Solar power also (still) needs a lot of room per megawatts, my computer is acting up right now, so I can not look up the data, but it is quite a bit.
Of course room is not everything, but do not underestimate the importance of land, also from an ecological pov.
Actual land use if that 4,800 acres is farm land is a couple of acres.

And if dead birds bother you we need to kill all the cats and tear down all tall buildings.

Hey I have an idea. Lets outlaw wind farms and cut down all the trees for fuel. I wonder why no one ever thought of that before?
Engineering is the art of making what you want from what you can get at a profit.

Skipjack
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Post by Skipjack »

I dont care about the birds and I dont know about how problematic it is to use farmland arround a windfarm (I guess you can, but I never bothered to check that).
But, you do need to deforrest land for them if you run out of farmland to put them on (not every farmer will want to lease his land to windfarm companies). You can not put them into the middle of a forrest and given how much land you need for 100 MW you would need to cover a lot of land with windfarms in order to have a real environmental impact. Then of course not everyone likes them in their neighbourhood (there was a case of people in texas suing a windfarm company for disturbance of privacy because they hate the constant swoosh those things make).

Chuck Connors
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Post by Chuck Connors »

Skipjack,

I can only speak to what I’m knowledgeable about, but near where I live, there is a wind station that can generate just over 90MW, with about 60+ turbines (1.3MW up to 2.3MW peak output depending on turbine). Total land use may spread over a few thousand acres, but much of this is unusable, and the rest is dryland wheat farms….actual land use amounts to about 75 acres. Many land owners love this sort of thing…they lease land that might not otherwise be used. With dryland wheat, it is not difficult to farm under and around the turbines. This is pretty common. I would say that deforestation is not an issue with most wind projects (in the US).

I say 'many land owners', but certainly not all…as you are correct that there can be strong opposition to such projects, with most arguments stating that they are an eyesore or are too close to homes.

Skipjack
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Post by Skipjack »

Guess it is always very hard for us europeans (even those that have been to the US often like me) to realize how incredibly big the US is and how much open land there naturally is too.
Austria has a 3 times higher population density than the US and then most of our country is covered by high mountains with lots of forrest, the rest is tightly covered by either houses or farmland. I dont think one could build many MWs worth of windpower here. They put up some 20 or so windturbines nearby Vienna (I saw them once driving by, but never had time to look more closely). I think they are more experimental though than of any serious value to the Austrian energy budget.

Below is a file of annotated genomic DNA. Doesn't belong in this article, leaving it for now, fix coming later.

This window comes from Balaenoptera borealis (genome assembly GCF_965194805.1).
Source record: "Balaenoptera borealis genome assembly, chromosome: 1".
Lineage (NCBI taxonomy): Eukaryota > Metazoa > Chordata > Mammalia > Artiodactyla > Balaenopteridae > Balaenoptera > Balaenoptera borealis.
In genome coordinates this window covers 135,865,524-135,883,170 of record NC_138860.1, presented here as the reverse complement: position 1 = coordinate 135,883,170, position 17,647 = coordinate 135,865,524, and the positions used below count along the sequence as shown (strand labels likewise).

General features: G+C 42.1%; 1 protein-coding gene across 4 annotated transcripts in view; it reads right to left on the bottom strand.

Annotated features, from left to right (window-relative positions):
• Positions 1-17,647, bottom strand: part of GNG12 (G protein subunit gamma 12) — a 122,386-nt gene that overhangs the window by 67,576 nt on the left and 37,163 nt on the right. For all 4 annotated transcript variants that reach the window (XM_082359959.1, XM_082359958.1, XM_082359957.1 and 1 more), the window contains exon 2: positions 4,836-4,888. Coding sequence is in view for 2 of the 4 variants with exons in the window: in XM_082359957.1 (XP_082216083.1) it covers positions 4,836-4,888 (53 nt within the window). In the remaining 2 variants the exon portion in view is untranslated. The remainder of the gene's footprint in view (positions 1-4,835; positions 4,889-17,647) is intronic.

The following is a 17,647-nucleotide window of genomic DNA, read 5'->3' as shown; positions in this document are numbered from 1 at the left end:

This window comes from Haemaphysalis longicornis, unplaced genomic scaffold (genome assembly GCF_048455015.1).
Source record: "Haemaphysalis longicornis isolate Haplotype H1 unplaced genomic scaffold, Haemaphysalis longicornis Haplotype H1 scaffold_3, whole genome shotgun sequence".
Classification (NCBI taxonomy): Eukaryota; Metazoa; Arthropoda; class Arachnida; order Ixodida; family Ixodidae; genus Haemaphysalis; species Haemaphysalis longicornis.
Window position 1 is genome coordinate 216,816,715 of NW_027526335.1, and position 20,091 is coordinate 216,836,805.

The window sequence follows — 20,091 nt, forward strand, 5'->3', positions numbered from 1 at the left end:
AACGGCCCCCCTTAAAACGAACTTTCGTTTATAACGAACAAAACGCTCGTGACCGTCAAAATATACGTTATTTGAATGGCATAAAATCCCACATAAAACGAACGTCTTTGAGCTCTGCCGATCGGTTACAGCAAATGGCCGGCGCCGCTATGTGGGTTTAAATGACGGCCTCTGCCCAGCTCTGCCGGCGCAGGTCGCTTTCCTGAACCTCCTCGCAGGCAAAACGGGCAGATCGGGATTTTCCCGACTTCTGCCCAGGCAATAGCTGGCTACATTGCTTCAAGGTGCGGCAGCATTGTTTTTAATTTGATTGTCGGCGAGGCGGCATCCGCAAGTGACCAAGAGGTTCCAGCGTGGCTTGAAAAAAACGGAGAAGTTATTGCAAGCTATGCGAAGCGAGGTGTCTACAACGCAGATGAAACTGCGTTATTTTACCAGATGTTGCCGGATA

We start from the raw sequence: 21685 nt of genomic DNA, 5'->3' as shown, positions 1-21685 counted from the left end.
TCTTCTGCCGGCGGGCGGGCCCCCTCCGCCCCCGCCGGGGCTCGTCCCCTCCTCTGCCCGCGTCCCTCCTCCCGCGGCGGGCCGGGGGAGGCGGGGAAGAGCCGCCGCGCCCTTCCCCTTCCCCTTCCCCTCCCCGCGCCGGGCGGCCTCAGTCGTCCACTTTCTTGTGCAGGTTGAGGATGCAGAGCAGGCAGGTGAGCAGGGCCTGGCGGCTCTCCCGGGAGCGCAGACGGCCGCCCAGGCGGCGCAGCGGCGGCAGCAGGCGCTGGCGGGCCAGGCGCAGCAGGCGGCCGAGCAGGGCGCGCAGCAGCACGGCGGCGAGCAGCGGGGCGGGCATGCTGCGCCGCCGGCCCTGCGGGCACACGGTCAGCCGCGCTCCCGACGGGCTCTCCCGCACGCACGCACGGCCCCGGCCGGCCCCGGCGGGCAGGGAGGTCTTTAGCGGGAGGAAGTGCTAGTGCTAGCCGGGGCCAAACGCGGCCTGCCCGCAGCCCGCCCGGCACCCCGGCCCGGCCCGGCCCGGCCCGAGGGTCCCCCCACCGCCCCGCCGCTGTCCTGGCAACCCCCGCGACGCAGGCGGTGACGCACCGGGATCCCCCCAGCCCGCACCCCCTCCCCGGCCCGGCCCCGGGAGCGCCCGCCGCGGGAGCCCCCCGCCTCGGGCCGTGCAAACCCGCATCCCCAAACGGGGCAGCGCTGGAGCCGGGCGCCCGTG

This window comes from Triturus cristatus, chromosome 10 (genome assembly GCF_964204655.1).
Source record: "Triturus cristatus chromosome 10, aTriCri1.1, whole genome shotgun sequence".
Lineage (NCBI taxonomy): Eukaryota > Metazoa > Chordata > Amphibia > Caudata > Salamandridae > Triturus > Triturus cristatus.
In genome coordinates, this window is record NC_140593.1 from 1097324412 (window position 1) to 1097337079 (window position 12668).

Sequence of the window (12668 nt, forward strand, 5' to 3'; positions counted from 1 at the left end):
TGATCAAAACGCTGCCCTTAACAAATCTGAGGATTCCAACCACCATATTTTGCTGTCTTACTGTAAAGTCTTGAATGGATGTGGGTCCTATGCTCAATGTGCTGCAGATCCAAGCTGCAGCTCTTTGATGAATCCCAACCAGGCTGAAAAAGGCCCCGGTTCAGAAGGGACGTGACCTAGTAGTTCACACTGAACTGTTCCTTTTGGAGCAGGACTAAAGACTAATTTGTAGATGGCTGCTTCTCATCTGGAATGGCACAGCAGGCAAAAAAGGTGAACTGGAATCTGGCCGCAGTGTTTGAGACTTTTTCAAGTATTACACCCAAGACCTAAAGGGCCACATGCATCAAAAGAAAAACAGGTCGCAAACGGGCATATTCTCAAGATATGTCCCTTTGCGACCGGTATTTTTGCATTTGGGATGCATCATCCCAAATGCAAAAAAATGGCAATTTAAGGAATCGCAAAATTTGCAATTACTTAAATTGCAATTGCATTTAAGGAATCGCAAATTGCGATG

A lot of our "clean" electricity comes water power from river and reservoir power stations (is that the correct english word?) anyway. This is pretty much the best you can do in a country like ours with lots of rivers and mountains. Unfortunately that is usually not enough and we have to buy power from nuclear plants. Solar power makes very little sense here, the sun just does not shine often and long enough here. In winter sundown in some areas can already be as early as 3.30 (the high mountains) and wiping tons of snow of your solar panels every morning does not really sound like a fun sport either ;) .

MSimon
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Post by MSimon »

Skipjack wrote:I dont care about the birds and I dont know about how problematic it is to use farmland arround a windfarm (I guess you can, but I never bothered to check that).
But, you do need to deforrest land for them if you run out of farmland to put them on (not every farmer will want to lease his land to windfarm companies). You can not put them into the middle of a forrest and given how much land you need for 100 MW you would need to cover a lot of land with windfarms in order to have a real environmental impact. Then of course not everyone likes them in their neighbourhood (there was a case of people in texas suing a windfarm company for disturbance of privacy because they hate the constant swoosh those things make).
The midwest is prime real estate for wind farms. It is also prime for farms. Dual use. Farmers would gladly suffer the whooshing for the extra $2,000 or so per wind machine per year their land would earn.
Engineering is the art of making what you want from what you can get at a profit.

djolds1
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Post by djolds1 »

MSimon wrote:Hey I have an idea. Lets outlaw wind farms and cut down all the trees for fuel. I wonder why no one ever thought of that before?
First moves at banning solar:

http://www.futurepundit.com/archives/005596.html
http://features.csmonitor.com/environme ... %E2%80%99/

It becomes harder and harder to insist these types are not fellow travelers of the Voluntary Human Extinction Movement.

Duane
Vae Victis

MSimon
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Post by MSimon »

There are logistics problems with wind.

http://powerandcontrol.blogspot.com/200 ... oblem.html

Not enough manufacturing capacity. All the turbines that can be built between now and 2012 or so are contracted for.
Engineering is the art of making what you want from what you can get at a profit.